With the start of the New Year, the terms of multiple members serving on the town of Wrightsville Beach’s advisory boards will expire at the end of January. Of the total 15 terms set to expire, four seats will open on the planning board, three on the historic landmark commission, five on the parks and recreation advisory board and three on the marketing advisory committee.
Wrightsville Beach Mayor David Cignotti said he believes the citizen-run advisory boards are a crucial aspect of the town’s government.
“I think they are very important because it allows the citizens to have input,” Cignotti said. “Obviously, their wishes aren’t binding, but they certainly give the board of aldermen the public’s opinion.”
The town’s five advisory committees are each comprised of anywhere from five to seven Wrightsville Beach residents appointed by the board of aldermen by ballot. Members of each board, except for the board of adjustment, can hold up to three consecutive two-year terms. When choosing who to appoint to each board, Cignotti said he does not necessarily look for expertise so much as the candidates’ experience with each board’s respective area of concern. A candidate’s history with serving on these boards and a willingness to work with others are additional factors Cignotti said he weighs heavily.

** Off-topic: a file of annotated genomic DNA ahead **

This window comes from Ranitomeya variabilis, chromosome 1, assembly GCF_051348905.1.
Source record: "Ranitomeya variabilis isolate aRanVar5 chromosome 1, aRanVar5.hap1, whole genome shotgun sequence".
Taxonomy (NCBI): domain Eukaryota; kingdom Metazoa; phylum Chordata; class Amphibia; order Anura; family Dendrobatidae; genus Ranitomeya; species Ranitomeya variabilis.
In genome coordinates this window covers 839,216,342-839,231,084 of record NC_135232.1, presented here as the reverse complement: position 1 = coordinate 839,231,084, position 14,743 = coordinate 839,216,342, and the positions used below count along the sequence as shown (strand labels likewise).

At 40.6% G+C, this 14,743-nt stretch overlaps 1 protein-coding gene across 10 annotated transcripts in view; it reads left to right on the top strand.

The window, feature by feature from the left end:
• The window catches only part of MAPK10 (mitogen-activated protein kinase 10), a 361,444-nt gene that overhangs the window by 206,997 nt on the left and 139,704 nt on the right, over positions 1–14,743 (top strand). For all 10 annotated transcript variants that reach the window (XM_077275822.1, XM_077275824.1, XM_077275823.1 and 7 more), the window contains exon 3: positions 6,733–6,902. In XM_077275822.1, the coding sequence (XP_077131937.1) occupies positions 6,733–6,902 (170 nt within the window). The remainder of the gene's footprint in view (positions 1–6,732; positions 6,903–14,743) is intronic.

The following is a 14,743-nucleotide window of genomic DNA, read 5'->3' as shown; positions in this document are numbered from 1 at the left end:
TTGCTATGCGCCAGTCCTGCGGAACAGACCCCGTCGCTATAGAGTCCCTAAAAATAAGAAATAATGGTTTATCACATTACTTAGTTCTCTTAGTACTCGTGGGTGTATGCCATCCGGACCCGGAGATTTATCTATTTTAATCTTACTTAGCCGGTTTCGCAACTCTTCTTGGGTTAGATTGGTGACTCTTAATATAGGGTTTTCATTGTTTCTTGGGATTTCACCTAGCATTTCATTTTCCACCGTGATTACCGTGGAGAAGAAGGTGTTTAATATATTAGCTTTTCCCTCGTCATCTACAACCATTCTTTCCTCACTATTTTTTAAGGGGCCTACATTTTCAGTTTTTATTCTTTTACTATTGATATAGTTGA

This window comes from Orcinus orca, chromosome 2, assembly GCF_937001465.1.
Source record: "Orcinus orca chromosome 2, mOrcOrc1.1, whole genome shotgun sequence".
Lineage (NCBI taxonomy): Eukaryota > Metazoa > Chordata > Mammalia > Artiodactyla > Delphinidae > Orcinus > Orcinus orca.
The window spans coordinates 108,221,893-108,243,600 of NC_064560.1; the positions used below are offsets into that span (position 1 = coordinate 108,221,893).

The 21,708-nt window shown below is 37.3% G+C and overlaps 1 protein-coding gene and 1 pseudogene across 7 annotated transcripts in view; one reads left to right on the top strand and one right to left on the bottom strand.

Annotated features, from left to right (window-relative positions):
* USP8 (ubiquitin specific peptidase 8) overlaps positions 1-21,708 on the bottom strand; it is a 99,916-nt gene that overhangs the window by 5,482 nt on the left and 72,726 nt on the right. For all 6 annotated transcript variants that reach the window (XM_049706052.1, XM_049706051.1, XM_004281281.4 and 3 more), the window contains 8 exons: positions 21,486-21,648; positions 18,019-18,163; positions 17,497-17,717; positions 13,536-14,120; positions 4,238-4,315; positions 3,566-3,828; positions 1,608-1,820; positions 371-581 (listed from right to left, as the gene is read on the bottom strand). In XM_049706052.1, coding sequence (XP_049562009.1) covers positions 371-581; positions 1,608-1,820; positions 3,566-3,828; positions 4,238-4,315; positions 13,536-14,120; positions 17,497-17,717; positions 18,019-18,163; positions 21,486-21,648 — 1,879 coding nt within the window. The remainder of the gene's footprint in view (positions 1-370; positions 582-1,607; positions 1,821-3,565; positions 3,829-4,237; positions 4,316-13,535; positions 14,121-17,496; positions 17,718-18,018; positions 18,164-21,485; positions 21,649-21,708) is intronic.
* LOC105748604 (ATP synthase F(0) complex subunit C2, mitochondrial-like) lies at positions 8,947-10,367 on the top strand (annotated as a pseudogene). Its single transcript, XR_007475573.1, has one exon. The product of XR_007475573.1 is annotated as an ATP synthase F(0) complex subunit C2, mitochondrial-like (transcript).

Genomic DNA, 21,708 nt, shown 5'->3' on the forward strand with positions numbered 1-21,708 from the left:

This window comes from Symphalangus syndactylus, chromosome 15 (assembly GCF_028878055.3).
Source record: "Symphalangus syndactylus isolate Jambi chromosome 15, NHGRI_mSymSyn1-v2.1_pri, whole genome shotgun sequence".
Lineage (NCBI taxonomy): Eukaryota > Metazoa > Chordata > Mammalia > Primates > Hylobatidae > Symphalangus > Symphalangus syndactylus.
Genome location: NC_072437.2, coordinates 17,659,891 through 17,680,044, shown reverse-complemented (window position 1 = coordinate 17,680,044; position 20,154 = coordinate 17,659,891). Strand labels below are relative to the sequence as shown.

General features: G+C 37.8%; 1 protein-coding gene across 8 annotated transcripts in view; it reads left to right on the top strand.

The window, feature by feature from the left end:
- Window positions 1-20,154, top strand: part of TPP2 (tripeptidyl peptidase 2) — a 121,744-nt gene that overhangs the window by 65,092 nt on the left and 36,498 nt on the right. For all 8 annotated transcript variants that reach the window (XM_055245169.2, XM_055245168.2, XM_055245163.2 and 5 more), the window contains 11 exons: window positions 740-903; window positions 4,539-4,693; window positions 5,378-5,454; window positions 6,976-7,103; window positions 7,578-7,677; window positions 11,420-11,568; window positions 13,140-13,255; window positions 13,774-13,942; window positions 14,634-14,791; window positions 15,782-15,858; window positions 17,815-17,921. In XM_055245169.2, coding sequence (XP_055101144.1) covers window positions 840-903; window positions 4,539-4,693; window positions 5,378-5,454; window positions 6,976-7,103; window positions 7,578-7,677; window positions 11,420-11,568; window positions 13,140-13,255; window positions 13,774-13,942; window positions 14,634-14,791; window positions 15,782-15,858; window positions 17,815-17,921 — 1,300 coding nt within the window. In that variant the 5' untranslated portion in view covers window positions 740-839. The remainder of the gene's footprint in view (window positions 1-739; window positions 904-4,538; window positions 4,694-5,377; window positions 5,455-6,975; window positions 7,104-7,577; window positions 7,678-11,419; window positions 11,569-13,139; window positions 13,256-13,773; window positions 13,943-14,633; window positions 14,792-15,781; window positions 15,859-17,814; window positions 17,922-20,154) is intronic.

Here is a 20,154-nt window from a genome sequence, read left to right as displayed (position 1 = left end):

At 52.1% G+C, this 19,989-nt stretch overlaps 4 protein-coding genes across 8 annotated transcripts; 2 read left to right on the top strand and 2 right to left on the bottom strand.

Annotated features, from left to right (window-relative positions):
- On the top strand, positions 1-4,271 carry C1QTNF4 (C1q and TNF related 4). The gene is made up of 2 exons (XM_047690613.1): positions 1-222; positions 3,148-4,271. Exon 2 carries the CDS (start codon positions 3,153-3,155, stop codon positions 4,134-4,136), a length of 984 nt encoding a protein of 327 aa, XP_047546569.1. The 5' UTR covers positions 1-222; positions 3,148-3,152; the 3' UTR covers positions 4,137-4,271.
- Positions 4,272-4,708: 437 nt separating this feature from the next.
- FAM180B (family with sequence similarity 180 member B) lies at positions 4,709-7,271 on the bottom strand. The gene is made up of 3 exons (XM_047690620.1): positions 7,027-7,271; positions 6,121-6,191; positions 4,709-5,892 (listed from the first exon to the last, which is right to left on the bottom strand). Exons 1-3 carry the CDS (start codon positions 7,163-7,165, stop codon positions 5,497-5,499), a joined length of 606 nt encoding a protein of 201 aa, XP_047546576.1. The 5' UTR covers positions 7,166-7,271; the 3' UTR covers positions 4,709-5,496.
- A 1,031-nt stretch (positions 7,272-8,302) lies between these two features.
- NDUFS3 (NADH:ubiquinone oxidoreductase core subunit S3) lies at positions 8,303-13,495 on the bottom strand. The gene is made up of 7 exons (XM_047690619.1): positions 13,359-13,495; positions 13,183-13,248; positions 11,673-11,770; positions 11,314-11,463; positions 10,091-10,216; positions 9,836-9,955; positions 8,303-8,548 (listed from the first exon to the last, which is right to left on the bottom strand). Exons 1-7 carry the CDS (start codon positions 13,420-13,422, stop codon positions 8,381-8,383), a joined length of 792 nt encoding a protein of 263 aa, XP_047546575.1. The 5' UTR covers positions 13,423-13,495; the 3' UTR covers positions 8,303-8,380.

“To me, I look to whether someone has done a good job if they have been on the board,” he said. “I also think one of the biggest things is your ability to work well with others, and not to have an agenda and be open-minded.”
Apart from gaining a stronger voice in the town’s decision making, Cignotti said serving on an advisory board could be a valuable learning experience as well.
“Obviously, you want some people with experience, but like with [the] planning board, you don’t have to be a professional planner to be on the planning board,” he said. “You learn a lot as you’re on that board and if you stay on with something like that for the full six years you can become pretty knowledgeable of the town’s planning process.” Cignotti served on the planning board for six and a half years, prior to running for alderman, two and a half of those years were spent as chairman.
Members of the board of aldermen are also appointed to serve on local and regional boards and committees. Appointments are made every two years and will expire again in 2013. Mayor Cignotti serves on the New Hanover County Port, Waterway and Beach Commission, the county’s tourism development authority and the Better Beach Community Board. Mayor Pro Tem Bill Sisson serves as the town’s representative on the region’s transportation advisory committee, Susan Collins on the North Carolina Holiday Flotilla Board, Darryl Mills on the Wrightsville Beach Marketing Advisory Committee and Elizabeth King the New Hanover County Commissioners.
So far the town has received six applications for the 15 openings and town clerk Sylvia Holleman said those who would like to apply are required to do so before 5 p.m. on Wednesday, Jan. 9, before the board of aldermen’s next scheduled meeting on Jan. 10. If there are not enough applications before that time, Cignotti said the town would likely extend the application window to allow more time for more applications to be submitted.
Application forms are available at town hall or on the town’s website at www.townofwrightsvillebeach.com